I've been following a thread on the Our Dogs forum.
For those who don't know much about dog shows, Our Dogs is one of the two weekly papers for dog show exhibitors and breeders.
(Confession to newcomers to this blog: When I was young (oh dear that feels a very long time ago!) I used to write for Our Dogs and my next job was a year in the office of the other show paper Dog World. When I was a child, I was a really serious dog show person/breeder... There are embarrassing photos of me in very old breed books and show newspaper archives showing me wearing the uniform - a brightly coloured man-made fibre trouser suit - so there's no point in denying my past!)
Anyway, back to the forum.
I didn't realise when I joined (to correct David Cavill who had claimed I'd prevented him from commenting on this blog - free speech always welcome here David - do join in!) that I would continue to receive emails every time anyone said anything.
I started to witness some quite horrid bullying and I've been mulling over what to do or say. It's not like seeing someone being assaulted in the street, you're just overhearing a conversation - at what point do you join in and become part of it?
We have one very enthusiastic pet owner in one corner who has lost a beloved dog to a distressing disease trying to persuade the hard core dog breeders to get a bit more enthusiastic in the fight to improve all our dogs' health.
We have a load of dog show types pretty much saying, "Who the hell are you - clear off our forum."
This sort of tribalism may be natural - but isn't it rather disappointing?
We need to look at what joins us together rather than what divides us - and we all should be pulling in the same direction. Ultimately pet or show person should want the same thing - healthy dogs.
I'm still receiving reactionary emails from the odd breeder who still claims all this fuss is just nonsense, bias - that there's simply nothing wrong with inbreeding - or line breeding as they like to call it.
These are people who genuinely seem not to be able to grasp the correlation between declining effective population sizes and the increasing levels and weird and disturbing conditions popping up in all breeds. I reason with these people for ages hoping for a breakthrough, but it's still far too easy from they to say I'm just biased rather than just think about it logically for a moment.
How can these people ignore Professor Balding and all the other scientists and simply think that it's okay to breed ever closer regardless?
Could it reveal that perhaps some of these people might have lost sight of the special bond between dogs and their owners, that they can no longer honestly empathise with the person's grief at the loss of just one dog. When you have 14 more in the kennel perhaps you become slightly dulled to one popping off early?
I was once a show person. I know how everyone uses "pet quality" as a euphemism for "rubbish". Where someone showing a pet dog is dismissed with a roll of the eyes.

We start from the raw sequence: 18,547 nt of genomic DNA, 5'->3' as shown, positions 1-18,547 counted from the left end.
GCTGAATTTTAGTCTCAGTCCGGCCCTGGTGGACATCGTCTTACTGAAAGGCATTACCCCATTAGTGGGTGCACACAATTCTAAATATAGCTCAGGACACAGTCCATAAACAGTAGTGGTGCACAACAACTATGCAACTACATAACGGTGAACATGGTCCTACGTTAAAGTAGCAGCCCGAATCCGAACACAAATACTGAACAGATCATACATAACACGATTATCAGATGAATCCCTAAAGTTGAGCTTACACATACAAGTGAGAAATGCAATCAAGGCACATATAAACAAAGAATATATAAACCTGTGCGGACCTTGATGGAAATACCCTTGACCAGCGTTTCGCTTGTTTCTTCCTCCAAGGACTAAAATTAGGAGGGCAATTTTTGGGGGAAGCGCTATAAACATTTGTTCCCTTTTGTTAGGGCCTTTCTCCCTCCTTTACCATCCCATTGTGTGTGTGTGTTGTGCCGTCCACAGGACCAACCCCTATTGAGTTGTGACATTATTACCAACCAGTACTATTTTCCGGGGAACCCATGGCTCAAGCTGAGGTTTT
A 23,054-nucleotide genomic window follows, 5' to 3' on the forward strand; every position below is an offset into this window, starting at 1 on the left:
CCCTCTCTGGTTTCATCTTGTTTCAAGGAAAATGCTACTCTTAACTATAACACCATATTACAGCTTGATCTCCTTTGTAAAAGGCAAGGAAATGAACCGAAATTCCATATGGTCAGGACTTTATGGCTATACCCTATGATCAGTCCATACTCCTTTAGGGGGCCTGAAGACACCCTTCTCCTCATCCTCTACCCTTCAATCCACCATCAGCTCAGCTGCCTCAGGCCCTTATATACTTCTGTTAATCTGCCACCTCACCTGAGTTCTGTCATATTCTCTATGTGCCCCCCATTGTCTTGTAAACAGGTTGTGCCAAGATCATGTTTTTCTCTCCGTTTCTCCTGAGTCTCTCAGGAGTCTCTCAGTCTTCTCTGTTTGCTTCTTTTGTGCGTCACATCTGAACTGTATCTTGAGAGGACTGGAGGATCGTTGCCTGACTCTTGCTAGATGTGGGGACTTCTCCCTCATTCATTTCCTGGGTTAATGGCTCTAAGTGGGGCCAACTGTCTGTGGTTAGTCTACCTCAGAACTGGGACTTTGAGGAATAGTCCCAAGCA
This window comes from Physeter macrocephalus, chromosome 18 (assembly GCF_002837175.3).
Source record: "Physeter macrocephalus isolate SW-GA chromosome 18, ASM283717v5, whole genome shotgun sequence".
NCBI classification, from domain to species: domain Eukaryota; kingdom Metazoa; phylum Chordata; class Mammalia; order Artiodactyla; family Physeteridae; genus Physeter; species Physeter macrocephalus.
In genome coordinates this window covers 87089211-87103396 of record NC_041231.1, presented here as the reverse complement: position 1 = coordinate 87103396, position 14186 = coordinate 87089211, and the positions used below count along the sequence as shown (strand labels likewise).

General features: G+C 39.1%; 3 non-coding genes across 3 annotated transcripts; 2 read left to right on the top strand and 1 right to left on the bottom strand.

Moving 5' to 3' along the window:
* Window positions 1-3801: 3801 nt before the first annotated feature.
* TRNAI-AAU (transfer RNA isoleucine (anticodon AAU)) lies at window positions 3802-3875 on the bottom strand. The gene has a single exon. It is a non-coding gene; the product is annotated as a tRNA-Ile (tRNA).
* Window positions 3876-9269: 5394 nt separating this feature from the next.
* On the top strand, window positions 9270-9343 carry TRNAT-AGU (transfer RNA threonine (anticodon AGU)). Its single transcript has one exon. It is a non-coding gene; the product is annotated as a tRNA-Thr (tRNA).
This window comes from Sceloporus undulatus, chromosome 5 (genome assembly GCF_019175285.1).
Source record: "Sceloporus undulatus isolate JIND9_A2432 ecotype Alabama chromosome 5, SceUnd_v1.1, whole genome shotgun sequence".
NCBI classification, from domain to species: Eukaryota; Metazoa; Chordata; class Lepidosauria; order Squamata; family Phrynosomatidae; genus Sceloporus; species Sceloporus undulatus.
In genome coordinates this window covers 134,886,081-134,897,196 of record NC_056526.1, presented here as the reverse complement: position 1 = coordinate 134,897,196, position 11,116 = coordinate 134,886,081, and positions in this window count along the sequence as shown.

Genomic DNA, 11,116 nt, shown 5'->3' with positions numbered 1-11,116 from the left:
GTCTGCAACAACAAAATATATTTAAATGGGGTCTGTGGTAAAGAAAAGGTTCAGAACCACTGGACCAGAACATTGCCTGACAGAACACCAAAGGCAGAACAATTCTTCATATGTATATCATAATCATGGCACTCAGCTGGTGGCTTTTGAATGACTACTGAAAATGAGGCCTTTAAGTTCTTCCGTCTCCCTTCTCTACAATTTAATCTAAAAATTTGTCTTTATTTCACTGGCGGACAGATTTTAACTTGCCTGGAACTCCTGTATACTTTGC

I remember many successful breeders that had obviously stopped loving their individual dogs, they hardly touched them if they weren't grooming, showing or exercising them. The lottery ticket effect of chasing winners spawned its own vocabulary and morals. For eg "Passengers" - dogs that didn't win and were too old to be bred from.
Dogs that didn't deliver were frequently rehomed or "bumped". I remember one person in my breed putting chalk marks on kennel doors and calling the vet in when numbers got too high. "Thinning out" with a lethal injection was a regular occurrence. Another saved the vet bill and shot the dogs herself.
It's morally reprehensible - but if we are honest and we live or have lived in the show world we probably know several people in every breed that fit the profile of someone who shows dogs but doesn't feel that attached to them individually any more.
Those sorts of people need driving out in my opinion.
There are plenty of other breeders that do still love their dogs and they need to be brave and hound out those dinosaurs that often spout the ridiculous doctrine of, "proper show people won't be told what to do by a bunch of scientists."
It's time for the caring people to come out of the closet and say they unashamedly love their dogs and that they care about their health - whether or not they are show or pet people.
Leave those miserable people who don't care out on a limb and start supporting each other.
Let's try to form a central movement of dog lovers who welcome progress: breeders, show people and pet people - everyone who loves dogs with a passion.
The majority of dogs are bred by pet owners in any case, if you look at the KC's own stats. Most litters are bred by people who only breed one litter in their lives.
It's time for pet and show people to start getting on with each other.
I feel the pet owners voices should be listened to by the hard core show people. That lone voice talking sense to people who don't want to hear may well make a breakthrough with some of the less entrenched.
Maybe I'll start joining in on the Our Dogs forum... care to join me?